Ian Lamming experiences an automotive nirvana inMcLaren’s 540C
Daddy and Laddy get serious in the McLaren 540chttp://www.motormadreviews.co.uk/2018/11/21/mclarens-540c-worth-selling-your-spleen-for/#McLaren
Posted by Ian Lamming on Wednesday, 21 November 2018
OMG, I need to work more, save harder, sell off my body parts, because I want a McLaren.
If I did auction limbs, fluids and organs to raise the necessary readies then it wouldn’t matter. Just plop what is left inside the 540C because it is the nearest thing yet to an exoskeleton.
Driving a McLaren is like wearing one. Feel around for the hidden handle and the lightweight door rises up and forwards. This is not a gull-wing it is a signature dihedral door and it is as cool as it is unique.
Transplant your mind, body and soul into the racing bucket seat and you are the brain of an automaton, a veritable Robocop set to conquer the world. Look where you want to go and you are there before the thought has left you.
Sounds over-emotional, far-fetched even? But if anyone can do it it’s McLaren. Approaching its HQ in Woking, glancing across swathes of manicured lawn and a glorious lake, a low rise glazed structure barely peeps above the ground.
This is the nerve centre of McLaren Automotive and F1 and its has been transported straight from the celluloid of a science fiction blockbuster.
Greetings couldn’t be warmer, but then McLaren’s VIP guest relations manager Sarah Rothwell is from up North, Howsham near Malton to be precise, so that explains that then.
And as this wide-eyed visitor is given a tour, the automotive laboratory melds the past with the present and offers a glimpse of the future. There’s Bruce McLaren’s first race car, a heavily modified Austin A7 with the first longtail, resplendent in red, looking like a car Noddy would be proud of.
There’s Senna’s F1 race car and McLaren’s tribute road car that takes his name. In the line up is the radical F1 three seater, which placed driver in the middle of the supercar. The glorious P1 hybrid still takes the breath away, then there’s a customer’s track tool, which he leaves there for safe keeping, until he fancies a blast.
In another gold fish bowl technicians work on two McLaren F1s readying them for the next grand prix.
Then entering deeper into the McLaren lair reveals a road car production line like no other. No robots here, just skilled technicians. No conveyor belts either as the shells move on trolleys after being torqued together with love. The atmosphere is industrious but serene, the final cars emerging only to drive through glass test chambers.
Tour over, the turquoise 540C awaits. Its lines could not be simpler, low, wide, sleek, sculpted by the wind tunnel that lies behind the glass, a hi-tech facility that uses the decorative lake to cool its heat-producing energies.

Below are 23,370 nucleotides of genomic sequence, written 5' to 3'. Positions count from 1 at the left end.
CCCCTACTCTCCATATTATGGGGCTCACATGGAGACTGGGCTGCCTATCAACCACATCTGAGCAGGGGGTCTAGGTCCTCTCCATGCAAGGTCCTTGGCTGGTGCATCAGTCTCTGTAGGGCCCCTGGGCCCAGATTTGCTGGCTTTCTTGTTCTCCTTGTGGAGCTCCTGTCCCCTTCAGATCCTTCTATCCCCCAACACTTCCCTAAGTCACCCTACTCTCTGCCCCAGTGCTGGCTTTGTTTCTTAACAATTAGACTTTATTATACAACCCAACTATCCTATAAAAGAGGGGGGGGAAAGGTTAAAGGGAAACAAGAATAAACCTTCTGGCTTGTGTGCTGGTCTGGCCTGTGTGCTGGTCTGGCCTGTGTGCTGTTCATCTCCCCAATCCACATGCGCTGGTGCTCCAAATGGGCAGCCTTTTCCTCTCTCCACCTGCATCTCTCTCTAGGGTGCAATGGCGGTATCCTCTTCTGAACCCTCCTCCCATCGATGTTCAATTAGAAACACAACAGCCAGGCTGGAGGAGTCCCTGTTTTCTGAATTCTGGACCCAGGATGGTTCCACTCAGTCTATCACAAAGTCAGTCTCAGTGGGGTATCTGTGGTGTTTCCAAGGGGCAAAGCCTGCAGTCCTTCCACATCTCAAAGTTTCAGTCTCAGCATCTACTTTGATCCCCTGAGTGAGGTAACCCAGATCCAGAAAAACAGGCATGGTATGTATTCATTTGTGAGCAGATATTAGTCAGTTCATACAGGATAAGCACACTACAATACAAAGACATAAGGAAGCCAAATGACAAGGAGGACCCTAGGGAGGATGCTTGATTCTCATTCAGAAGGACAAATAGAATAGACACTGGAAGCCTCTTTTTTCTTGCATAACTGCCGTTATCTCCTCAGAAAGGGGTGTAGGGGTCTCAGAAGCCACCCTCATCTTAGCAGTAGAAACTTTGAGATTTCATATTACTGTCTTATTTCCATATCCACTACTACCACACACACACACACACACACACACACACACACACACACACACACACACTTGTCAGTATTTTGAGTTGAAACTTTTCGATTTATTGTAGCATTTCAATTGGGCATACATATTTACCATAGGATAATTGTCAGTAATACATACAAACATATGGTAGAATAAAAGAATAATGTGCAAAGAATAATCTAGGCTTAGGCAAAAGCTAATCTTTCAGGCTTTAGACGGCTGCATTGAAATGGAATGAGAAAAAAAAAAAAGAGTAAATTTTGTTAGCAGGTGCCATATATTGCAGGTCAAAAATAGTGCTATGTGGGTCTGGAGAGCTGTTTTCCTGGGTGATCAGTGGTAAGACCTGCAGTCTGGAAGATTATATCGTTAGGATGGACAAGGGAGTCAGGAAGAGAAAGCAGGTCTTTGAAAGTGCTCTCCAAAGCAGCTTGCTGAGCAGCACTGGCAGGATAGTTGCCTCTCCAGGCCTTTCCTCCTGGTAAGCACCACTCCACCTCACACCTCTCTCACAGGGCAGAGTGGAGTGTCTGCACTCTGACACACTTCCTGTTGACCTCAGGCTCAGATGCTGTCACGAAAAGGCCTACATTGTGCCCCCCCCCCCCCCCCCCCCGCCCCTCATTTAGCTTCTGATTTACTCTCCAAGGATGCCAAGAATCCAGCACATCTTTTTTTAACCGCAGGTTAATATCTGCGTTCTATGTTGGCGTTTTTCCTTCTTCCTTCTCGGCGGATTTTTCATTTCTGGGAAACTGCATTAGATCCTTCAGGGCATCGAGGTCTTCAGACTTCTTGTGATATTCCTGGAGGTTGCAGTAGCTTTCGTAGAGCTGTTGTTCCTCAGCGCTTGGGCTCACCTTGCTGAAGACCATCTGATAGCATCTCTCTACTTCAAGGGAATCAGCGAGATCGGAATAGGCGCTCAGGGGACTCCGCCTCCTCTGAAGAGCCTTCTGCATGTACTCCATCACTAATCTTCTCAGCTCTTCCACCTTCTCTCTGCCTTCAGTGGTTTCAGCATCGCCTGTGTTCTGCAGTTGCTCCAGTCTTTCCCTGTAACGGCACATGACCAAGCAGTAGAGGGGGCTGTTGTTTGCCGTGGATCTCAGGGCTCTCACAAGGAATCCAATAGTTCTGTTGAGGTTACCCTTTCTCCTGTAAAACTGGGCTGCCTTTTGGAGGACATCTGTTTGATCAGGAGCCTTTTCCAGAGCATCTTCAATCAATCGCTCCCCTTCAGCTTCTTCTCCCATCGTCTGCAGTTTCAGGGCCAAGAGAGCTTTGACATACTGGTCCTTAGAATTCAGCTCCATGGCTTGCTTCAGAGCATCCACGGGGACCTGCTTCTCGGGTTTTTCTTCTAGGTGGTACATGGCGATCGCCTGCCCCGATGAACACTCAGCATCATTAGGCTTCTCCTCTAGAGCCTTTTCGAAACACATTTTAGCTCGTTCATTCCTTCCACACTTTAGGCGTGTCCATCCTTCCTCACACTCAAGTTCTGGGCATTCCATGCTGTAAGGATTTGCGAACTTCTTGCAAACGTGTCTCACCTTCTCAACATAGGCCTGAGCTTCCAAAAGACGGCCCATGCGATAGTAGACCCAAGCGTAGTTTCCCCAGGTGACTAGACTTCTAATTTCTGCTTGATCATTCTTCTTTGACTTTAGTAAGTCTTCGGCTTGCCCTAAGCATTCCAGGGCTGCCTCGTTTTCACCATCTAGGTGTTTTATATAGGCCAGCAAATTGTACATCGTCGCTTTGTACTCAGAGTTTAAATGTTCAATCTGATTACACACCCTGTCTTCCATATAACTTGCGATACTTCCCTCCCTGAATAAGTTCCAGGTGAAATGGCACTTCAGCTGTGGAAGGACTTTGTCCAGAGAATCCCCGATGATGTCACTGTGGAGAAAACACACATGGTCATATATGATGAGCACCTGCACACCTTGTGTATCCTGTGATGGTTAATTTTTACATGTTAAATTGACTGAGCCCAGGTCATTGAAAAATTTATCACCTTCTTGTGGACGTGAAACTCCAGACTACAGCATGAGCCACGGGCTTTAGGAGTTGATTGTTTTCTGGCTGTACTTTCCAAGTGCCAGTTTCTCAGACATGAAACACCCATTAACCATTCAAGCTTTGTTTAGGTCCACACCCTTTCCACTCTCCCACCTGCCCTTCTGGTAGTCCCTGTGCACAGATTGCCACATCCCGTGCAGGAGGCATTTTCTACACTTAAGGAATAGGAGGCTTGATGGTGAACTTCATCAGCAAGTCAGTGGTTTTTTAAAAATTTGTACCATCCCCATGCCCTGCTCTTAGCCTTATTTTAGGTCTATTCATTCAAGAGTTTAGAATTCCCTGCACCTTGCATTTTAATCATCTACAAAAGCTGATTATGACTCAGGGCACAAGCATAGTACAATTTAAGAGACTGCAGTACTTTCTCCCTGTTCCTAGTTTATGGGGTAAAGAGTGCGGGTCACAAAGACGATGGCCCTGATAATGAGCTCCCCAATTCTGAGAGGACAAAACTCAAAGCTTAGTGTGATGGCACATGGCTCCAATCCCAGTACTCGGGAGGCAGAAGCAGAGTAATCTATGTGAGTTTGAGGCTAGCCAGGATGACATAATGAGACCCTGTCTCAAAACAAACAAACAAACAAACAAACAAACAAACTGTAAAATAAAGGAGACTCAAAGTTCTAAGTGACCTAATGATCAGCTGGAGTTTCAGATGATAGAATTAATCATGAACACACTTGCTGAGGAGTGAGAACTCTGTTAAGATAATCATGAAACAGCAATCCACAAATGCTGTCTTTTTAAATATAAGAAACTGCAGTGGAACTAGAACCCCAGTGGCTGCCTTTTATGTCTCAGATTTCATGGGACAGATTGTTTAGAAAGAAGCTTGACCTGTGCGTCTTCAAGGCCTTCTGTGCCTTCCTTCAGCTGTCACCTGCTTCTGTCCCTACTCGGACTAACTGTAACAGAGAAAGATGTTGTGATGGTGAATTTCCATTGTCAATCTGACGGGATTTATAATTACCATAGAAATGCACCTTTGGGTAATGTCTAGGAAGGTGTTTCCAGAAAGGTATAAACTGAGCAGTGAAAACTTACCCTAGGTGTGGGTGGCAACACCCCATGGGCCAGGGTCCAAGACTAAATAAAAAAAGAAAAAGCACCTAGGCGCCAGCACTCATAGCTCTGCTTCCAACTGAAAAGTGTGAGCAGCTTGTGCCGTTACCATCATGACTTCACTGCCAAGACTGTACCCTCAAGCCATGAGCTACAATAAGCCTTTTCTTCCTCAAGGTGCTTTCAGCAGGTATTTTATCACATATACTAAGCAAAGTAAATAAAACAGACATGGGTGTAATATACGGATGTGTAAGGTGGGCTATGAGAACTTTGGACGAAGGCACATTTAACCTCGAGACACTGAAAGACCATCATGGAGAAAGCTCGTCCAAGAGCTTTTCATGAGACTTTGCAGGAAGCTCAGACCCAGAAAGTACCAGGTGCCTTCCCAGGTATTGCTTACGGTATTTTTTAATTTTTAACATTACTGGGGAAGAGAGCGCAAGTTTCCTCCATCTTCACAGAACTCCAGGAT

Cockpit door snicks into place and the McLaren takes on the persona of a jetfighter. A dab of the starter button ignites a snarling, growling, addictive 3.8 litre V8 into life. Adrenaline stimulates the senses, emotions swinging between fear and excitement. But if the prospect is daunting, it needn’t be, the interior is intuitive, cosy, putting concerns aside. There’s no gearlever, just a button sporting the letter D for drive, and the 540C moves gently forward under complete control.
Barely a wheel has turned before I feel at home. This is a car that fits my frame, my driving style, my mindset.
It will do 199mph and hit 62mph in 3.5 seconds. Yet unlike many supercars it is easy to drive, comfortable and you could drive it happily down to the local supermarket to pick up some groceries.
Many of its competitors feel fat on the road, awkward, intimidating. They are a culture shock to mortal man and woman, a relief to leave behind, but not so the McLaren whose relationship with driver is symbiotic.
Even nose to tail traffic around McLaren’s Woking home fails to frustrate – but oh to be on the empty roads of the Yorkshire Dales and Cumbria. At least there are plenty of admirers and at city speeds the windows are lowered while second gear releases an audible joy from mid-mounted engine and twin exhausts. It’s incredible how polite white van man can be in the presence of greatness and grandeur.
Then it is time to sweat and to age 20 years in a few seconds. My guide finds an empty country road – good – but at its end is a canal crossing so acute and steep I wonder whether it is possible to cross. At one point I am staring at sky as blue as the paintwork praying there are no chains, bars, bollards or canal boats to damage this most graceful of bodies. Prayers answered I see road again and am clear, thinking this is the measure of this wonderful car, manageable in any situation.
Then suddenly, around the bend, there is space, dual carriageway and the national speed limit which 540C reaches in the prod of the throttle, the roar of induction. Two seconds later the fun is over and we are back to a crawl.
No matter, no trouble, no biggie, not when you are in a McLaren as it gives me time to plot and plan what I need to do in order to buy one. Body parts anyone?
Engine: 3.8 litre V8
0-62mph: 3.5 secs
Top speed: 199mph
Combined MPG: 26.4
Transmission: seven speed manual sequential auto
CO2 g/km: 249